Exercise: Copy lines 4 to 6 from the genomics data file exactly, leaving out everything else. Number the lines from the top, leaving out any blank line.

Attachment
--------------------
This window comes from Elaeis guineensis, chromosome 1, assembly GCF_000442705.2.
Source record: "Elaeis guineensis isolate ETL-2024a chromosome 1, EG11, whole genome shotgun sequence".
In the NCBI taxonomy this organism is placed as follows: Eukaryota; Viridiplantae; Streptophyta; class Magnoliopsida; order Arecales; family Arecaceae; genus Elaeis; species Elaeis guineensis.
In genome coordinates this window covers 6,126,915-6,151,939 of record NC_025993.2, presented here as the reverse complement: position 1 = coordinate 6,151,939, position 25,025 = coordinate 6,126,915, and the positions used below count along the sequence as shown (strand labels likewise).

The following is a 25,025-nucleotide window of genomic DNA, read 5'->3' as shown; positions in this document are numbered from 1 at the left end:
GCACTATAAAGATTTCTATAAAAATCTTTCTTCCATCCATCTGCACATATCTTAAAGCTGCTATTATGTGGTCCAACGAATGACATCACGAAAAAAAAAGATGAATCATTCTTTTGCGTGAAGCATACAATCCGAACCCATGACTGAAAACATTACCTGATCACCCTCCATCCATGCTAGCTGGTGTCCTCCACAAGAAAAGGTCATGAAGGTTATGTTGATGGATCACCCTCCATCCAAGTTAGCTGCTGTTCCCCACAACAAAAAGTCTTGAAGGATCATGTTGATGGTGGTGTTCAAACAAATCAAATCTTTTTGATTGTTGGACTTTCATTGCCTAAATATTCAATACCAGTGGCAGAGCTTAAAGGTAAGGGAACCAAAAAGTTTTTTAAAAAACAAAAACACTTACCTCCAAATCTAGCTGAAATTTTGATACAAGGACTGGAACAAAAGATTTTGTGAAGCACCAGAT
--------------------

In genome coordinates this window covers 6,126,915-6,151,939 of record NC_025993.2, presented here as the reverse complement: position 1 = coordinate 6,151,939, position 25,025 = coordinate 6,126,915, and the positions used below count along the sequence as shown (strand labels likewise).

The following is a 25,025-nucleotide window of genomic DNA, read 5'->3' as shown; positions in this document are numbered from 1 at the left end:
GCACTATAAAGATTTCTATAAAAATCTTTCTTCCATCCATCTGCACATATCTTAAAGCTGCTATTATGTGGTCCAACGAATGACATCACGAAAAAAAAAGATGAATCATTCTTTTGCGTGAAGCATACAATCCGAACCCATGACTGAAAACATTACCTGATCACCCTCCATCCATGCTAGCTGGTGTCCTCCACAAGAAAAGGTCATGAAGGTTATGTTGATGGATCACCCTCCATCCAAGTTAGCTGCTGTTCCCCACAACAAAAAGTCTTGAAGGATCATGTTGATGGTGGTGTTCAAACAAATCAAATCTTTTTGATTGTTGGACTTTCATTGCCTAAATATTCAATACCAGTGGCAGAGCTTAAAGGTAAGGGAACCAAAAAGTTTTTTAAAAAACAAAAACACTTACCTCCAAATCTAGCTGAAATTTTGATACAAGGACTGGAACAAAAGATTTTGTGAAGCACCAGAT